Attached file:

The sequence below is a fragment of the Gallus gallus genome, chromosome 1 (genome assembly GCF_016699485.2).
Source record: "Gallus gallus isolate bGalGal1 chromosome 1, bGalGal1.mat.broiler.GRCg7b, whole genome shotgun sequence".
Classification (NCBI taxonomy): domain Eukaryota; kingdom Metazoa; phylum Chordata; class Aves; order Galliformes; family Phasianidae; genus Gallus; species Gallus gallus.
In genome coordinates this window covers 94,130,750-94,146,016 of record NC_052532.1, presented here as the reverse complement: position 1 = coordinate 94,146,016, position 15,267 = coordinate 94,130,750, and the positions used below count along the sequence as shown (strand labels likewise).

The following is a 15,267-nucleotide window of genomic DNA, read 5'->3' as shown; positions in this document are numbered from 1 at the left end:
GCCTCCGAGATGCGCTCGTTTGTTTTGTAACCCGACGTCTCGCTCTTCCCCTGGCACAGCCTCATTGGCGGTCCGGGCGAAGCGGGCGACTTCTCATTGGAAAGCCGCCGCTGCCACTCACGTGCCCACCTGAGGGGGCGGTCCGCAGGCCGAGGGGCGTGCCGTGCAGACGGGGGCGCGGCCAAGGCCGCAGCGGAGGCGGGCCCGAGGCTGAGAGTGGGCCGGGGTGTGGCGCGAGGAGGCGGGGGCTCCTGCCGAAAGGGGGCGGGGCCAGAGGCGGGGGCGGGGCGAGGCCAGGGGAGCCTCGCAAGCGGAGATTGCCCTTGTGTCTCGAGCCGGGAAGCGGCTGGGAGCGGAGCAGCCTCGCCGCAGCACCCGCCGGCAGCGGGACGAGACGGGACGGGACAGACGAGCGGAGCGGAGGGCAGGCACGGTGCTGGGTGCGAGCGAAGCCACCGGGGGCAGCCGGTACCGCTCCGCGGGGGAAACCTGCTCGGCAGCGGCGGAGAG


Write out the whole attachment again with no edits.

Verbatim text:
The sequence below is a fragment of the Gallus gallus genome, chromosome 1 (genome assembly GCF_016699485.2).
Source record: "Gallus gallus isolate bGalGal1 chromosome 1, bGalGal1.mat.broiler.GRCg7b, whole genome shotgun sequence".
Classification (NCBI taxonomy): domain Eukaryota; kingdom Metazoa; phylum Chordata; class Aves; order Galliformes; family Phasianidae; genus Gallus; species Gallus gallus.
In genome coordinates this window covers 94,130,750-94,146,016 of record NC_052532.1, presented here as the reverse complement: position 1 = coordinate 94,146,016, position 15,267 = coordinate 94,130,750, and the positions used below count along the sequence as shown (strand labels likewise).

The following is a 15,267-nucleotide window of genomic DNA, read 5'->3' as shown; positions in this document are numbered from 1 at the left end:
GCCTCCGAGATGCGCTCGTTTGTTTTGTAACCCGACGTCTCGCTCTTCCCCTGGCACAGCCTCATTGGCGGTCCGGGCGAAGCGGGCGACTTCTCATTGGAAAGCCGCCGCTGCCACTCACGTGCCCACCTGAGGGGGCGGTCCGCAGGCCGAGGGGCGTGCCGTGCAGACGGGGGCGCGGCCAAGGCCGCAGCGGAGGCGGGCCCGAGGCTGAGAGTGGGCCGGGGTGTGGCGCGAGGAGGCGGGGGCTCCTGCCGAAAGGGGGCGGGGCCAGAGGCGGGGGCGGGGCGAGGCCAGGGGAGCCTCGCAAGCGGAGATTGCCCTTGTGTCTCGAGCCGGGAAGCGGCTGGGAGCGGAGCAGCCTCGCCGCAGCACCCGCCGGCAGCGGGACGAGACGGGACGGGACAGACGAGCGGAGCGGAGGGCAGGCACGGTGCTGGGTGCGAGCGAAGCCACCGGGGGCAGCCGGTACCGCTCCGCGGGGGAAACCTGCTCGGCAGCGGCGGAGAG